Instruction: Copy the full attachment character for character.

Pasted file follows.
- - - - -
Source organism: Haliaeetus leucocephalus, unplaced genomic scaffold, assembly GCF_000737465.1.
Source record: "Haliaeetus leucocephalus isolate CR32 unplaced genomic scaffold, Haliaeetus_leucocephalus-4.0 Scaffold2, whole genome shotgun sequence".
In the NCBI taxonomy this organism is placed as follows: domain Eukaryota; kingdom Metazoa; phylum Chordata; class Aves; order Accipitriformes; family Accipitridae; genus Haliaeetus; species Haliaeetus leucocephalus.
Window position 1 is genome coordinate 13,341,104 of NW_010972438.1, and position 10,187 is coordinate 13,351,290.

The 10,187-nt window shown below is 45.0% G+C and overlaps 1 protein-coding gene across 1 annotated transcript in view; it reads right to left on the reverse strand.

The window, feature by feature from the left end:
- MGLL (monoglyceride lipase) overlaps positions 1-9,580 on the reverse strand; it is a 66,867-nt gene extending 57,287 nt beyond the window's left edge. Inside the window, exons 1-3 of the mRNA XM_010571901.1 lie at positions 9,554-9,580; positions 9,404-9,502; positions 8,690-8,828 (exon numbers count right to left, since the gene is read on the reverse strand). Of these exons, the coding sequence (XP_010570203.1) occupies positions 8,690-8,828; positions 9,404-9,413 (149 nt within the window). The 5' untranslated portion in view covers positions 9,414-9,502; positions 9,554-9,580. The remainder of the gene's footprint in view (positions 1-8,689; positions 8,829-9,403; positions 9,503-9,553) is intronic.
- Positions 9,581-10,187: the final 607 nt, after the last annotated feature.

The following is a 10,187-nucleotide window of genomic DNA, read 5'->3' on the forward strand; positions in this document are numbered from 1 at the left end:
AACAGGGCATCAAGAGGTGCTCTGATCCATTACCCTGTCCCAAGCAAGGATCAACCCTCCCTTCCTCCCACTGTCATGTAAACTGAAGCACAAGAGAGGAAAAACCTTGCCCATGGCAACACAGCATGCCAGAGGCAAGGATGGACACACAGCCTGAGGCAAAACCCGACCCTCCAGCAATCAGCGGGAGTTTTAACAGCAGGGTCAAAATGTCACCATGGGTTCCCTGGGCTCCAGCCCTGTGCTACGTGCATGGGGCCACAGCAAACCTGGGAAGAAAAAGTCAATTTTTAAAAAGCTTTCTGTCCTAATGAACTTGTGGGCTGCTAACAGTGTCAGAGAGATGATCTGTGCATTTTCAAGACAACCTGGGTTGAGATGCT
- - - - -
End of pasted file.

Source organism: Haliaeetus leucocephalus, unplaced genomic scaffold, assembly GCF_000737465.1.
Source record: "Haliaeetus leucocephalus isolate CR32 unplaced genomic scaffold, Haliaeetus_leucocephalus-4.0 Scaffold2, whole genome shotgun sequence".
In the NCBI taxonomy this organism is placed as follows: domain Eukaryota; kingdom Metazoa; phylum Chordata; class Aves; order Accipitriformes; family Accipitridae; genus Haliaeetus; species Haliaeetus leucocephalus.
Window position 1 is genome coordinate 13,341,104 of NW_010972438.1, and position 10,187 is coordinate 13,351,290.

The 10,187-nt window shown below is 45.0% G+C and overlaps 1 protein-coding gene across 1 annotated transcript in view; it reads right to left on the reverse strand.

The window, feature by feature from the left end:
- MGLL (monoglyceride lipase) overlaps positions 1-9,580 on the reverse strand; it is a 66,867-nt gene extending 57,287 nt beyond the window's left edge. Inside the window, exons 1-3 of the mRNA XM_010571901.1 lie at positions 9,554-9,580; positions 9,404-9,502; positions 8,690-8,828 (exon numbers count right to left, since the gene is read on the reverse strand). Of these exons, the coding sequence (XP_010570203.1) occupies positions 8,690-8,828; positions 9,404-9,413 (149 nt within the window). The 5' untranslated portion in view covers positions 9,414-9,502; positions 9,554-9,580. The remainder of the gene's footprint in view (positions 1-8,689; positions 8,829-9,403; positions 9,503-9,553) is intronic.
- Positions 9,581-10,187: the final 607 nt, after the last annotated feature.

The following is a 10,187-nucleotide window of genomic DNA, read 5'->3' on the forward strand; positions in this document are numbered from 1 at the left end:
AACAGGGCATCAAGAGGTGCTCTGATCCATTACCCTGTCCCAAGCAAGGATCAACCCTCCCTTCCTCCCACTGTCATGTAAACTGAAGCACAAGAGAGGAAAAACCTTGCCCATGGCAACACAGCATGCCAGAGGCAAGGATGGACACACAGCCTGAGGCAAAACCCGACCCTCCAGCAATCAGCGGGAGTTTTAACAGCAGGGTCAAAATGTCACCATGGGTTCCCTGGGCTCCAGCCCTGTGCTACGTGCATGGGGCCACAGCAAACCTGGGAAGAAAAAGTCAATTTTTAAAAAGCTTTCTGTCCTAATGAACTTGTGGGCTGCTAACAGTGTCAGAGAGATGATCTGTGCATTTTCAAGACAACCTGGGTTGAGATGCT